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XTMAB-16 wins orphan drug status in Europe; Phase 1/2 trial begins


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The European Medicines Agency (EMA) has granted XTMAB-16, Xentria‘s investigational antibody therapy, orphan drug designation for sarcoidosis. The status is intended to help speed the development of therapies that would fulfill an unmet health need for people with life-threatening or chronically debilitating rare diseases, which are defined as those affecting no more than one in every 2,000 people in Europe.

XTMAB-16 earned a similar designation in the U.S. three years ago, where a rare disease is one that affects fewer than 200,000 people. An orphan drug designation offers various financial incentives and regulatory support to accelerate a therapy’s development.

“Receiving designation of Orphan Drug from the EMA in the [European Union], in addition to the U.S., for our lead candidate XTMAB-16 further highlights the real need for ongoing drug development in rarer conditions such as sarcoidosis,” Tom Shea, Xentria’s president, said in a company press release.

The company also announced the first U.S. patient has been enrolled in the global Phase 1b/2a clinical trial (NCT05890729) that’s testing XTMAB-16 in people with pulmonary sarcoidosis. The study is recruiting up to 94 adults, ages 18-80, with the lung disease at five sites in the U.S.

“This designation further validates the potential of XTMAB-16 to fill the existing treatment gap in pulmonary sarcoidosis across the world,” Shea said. “We have now enrolled our first patient into the study and believe the potential for this treatment could make a big difference for those suffering from the disease.”

XTMAB-16 in a Phase 1 trial

In pulmonary sarcoidosis, the most common type of sarcoidosis, small clumps of inflammatory cells, or granulomas, build up in the lungs. Ensuing inflammation and tissue damage lead to difficulty breathing.

As a TNF-alpha inhibitor, XTMAB-16 blocks TNF-alpha, a pro-inflammatory molecule released from immune cells that’s implicated in inflammation and granuloma formation. When delivered directly into the bloodstream, the therapy should ease inflammation and prevent granulomas from forming. Indeed, it reduced granuloma formation in a patient-derived granuloma cell model.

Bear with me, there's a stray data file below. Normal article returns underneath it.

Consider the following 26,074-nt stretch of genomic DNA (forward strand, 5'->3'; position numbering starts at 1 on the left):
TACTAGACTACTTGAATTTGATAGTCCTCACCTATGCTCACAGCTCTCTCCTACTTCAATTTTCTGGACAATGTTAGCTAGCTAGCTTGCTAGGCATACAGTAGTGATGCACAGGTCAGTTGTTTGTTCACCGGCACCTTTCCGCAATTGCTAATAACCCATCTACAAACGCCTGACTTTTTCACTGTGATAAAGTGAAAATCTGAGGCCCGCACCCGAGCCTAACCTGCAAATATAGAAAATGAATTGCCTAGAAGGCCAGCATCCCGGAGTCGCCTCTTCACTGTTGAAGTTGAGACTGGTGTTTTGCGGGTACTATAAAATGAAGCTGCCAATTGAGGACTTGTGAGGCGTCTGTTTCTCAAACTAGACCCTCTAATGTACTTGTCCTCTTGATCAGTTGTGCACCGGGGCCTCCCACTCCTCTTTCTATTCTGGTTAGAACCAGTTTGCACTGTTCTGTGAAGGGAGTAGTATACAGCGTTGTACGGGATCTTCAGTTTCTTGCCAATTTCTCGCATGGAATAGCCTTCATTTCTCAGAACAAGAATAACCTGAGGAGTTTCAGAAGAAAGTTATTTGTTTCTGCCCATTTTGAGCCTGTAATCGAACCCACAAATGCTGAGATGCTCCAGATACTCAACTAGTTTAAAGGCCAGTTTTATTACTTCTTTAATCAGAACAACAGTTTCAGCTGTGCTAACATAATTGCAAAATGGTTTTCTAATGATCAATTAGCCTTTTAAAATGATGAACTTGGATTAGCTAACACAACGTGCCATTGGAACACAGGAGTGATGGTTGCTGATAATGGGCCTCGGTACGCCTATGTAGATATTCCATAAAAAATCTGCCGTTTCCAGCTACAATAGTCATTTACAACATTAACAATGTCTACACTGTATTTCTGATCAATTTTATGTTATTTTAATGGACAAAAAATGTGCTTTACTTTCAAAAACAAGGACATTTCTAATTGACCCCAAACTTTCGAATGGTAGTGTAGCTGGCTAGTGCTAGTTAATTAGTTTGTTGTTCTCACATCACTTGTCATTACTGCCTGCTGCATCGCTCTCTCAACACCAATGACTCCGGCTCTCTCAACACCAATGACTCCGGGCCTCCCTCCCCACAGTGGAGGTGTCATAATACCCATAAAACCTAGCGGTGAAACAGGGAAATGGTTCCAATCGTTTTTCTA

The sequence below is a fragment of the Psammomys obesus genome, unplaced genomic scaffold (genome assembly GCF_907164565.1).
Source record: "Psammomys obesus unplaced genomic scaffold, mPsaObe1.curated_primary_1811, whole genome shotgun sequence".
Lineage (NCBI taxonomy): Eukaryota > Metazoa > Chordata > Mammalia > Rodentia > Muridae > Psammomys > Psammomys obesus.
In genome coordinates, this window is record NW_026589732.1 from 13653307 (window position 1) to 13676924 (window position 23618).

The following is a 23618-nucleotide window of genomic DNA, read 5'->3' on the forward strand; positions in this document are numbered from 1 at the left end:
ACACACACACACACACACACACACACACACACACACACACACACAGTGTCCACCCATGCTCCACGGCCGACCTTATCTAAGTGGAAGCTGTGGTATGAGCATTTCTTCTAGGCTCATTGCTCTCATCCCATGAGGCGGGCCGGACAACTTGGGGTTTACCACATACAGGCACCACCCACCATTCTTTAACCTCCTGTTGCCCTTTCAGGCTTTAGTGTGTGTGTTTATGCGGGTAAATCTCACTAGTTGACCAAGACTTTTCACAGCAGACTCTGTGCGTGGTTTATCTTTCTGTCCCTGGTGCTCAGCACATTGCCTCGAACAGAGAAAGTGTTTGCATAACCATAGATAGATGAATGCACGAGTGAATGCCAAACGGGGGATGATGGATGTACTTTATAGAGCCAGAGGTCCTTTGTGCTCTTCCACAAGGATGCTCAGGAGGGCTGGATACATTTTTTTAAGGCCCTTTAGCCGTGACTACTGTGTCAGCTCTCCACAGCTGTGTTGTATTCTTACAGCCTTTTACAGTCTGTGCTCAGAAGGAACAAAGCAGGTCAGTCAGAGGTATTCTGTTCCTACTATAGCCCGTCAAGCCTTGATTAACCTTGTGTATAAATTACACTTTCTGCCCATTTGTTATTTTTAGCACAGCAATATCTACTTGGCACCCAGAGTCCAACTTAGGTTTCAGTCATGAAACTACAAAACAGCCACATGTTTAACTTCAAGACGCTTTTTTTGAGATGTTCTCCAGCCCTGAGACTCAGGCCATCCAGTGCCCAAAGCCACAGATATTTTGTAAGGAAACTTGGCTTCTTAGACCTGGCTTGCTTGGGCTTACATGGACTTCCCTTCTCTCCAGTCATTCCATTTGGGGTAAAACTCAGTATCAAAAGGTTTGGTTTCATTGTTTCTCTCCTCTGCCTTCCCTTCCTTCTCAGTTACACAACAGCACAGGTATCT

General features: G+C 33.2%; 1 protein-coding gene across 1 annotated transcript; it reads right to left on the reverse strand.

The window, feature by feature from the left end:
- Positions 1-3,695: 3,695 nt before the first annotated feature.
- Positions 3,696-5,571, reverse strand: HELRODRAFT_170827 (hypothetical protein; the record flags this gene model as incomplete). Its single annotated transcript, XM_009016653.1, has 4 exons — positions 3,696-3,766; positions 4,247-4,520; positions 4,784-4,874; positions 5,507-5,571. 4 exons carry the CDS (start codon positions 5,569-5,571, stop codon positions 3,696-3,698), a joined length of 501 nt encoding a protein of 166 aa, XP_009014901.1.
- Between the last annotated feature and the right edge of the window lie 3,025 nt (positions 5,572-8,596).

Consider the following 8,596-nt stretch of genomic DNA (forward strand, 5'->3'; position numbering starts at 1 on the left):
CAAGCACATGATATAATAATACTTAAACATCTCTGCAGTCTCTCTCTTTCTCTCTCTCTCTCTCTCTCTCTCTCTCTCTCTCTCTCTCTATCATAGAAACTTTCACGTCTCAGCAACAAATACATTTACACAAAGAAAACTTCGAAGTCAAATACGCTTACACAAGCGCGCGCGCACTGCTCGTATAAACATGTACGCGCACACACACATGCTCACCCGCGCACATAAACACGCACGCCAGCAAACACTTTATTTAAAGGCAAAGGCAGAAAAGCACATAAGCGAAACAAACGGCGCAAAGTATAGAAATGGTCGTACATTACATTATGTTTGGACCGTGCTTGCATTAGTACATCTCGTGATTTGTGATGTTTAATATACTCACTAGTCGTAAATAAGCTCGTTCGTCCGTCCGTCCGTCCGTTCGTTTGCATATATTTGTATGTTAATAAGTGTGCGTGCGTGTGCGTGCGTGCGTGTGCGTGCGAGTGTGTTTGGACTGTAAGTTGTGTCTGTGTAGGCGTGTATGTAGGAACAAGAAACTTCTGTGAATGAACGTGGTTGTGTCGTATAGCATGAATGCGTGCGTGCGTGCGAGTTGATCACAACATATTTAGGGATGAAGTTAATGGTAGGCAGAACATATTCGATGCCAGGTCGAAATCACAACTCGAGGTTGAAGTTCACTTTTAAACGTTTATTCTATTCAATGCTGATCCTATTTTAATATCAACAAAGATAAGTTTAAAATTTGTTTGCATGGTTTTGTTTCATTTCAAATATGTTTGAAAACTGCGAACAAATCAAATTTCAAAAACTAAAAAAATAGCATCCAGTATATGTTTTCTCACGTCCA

A Phase 1 trial (NCT04971395) completed in 2022 evaluated the safety and pharmacologic properties of a single infusion of XTMAB-16 (2 or 4 mg/kg) against a placebo in 25 healthy adults.

The most common side effects associated with XTMAB16 included headache and stuffy nose, according to a report from Xentria. No serious treatment-related side effects were observed. Some patients developed antibodies against the therapy, but they weren’t associated with any side effects.

Goal to reduce steroid dose

The ongoing Phase 1b/2a trial will include pulmonary sarcoidosis patients receiving treatment with standard-of-care corticosteroids who are eligible to have the dose reduced during the trial.

Corticosteroids are associated with significant side effects, especially with long-term use. Reducing their dose is a key goal of potential new therapies.

Participants may or may not have sarcoidosis manifestations in places other than the lungs.

The trial will be conducted in two parts. In the first part, participants will receive either 2 or 4 mg/kg of XTMAB-16 or a placebo, given once every two or four weeks for 12 weeks (about three months) while their corticosteroid dose is slowly tapered.

The therapy’s safety and the proportion of participants who successfully achieve corticosteroid tapering will be assessed to determine the optimal dose to be tested against a placebo for 24 weeks (about six months) in the second part, the goal of which is to determine the proportion of patients who can maintain a steroid dose reduction through six months.

“The first patient being enrolled onto the study … will add to the breadth of data that will explore the potential of XTMAB-16 in treating sarcoidosis,” said Ogugua Obi, MD, a pulmonologist in North Carolina and the study’s lead investigator. “The resulting data will include clinical safety data, in vitro [in the lab] results in a granuloma model, and novel biosimulations, all of which will play a vital part in the pathway to bring this drug to the market in both the US and Europe.” A biosimulation is a computer simulation designed to mimic a biological process in the body.

Earlier this year, Xentria entered into an agreement with Meitheal Pharmaceuticals, of which Shea is the CEO, that grants the latter the sole rights to sell and distribute XTMAB-16 in North America, if it’s approved. Xentria maintains rights to market the therapy in all other countries and will continue to be responsible for the therapy’s clinical development.

The post XTMAB-16 wins orphan drug status in Europe; Phase 1/2 trial begins appeared first on Sarcoidosis News.

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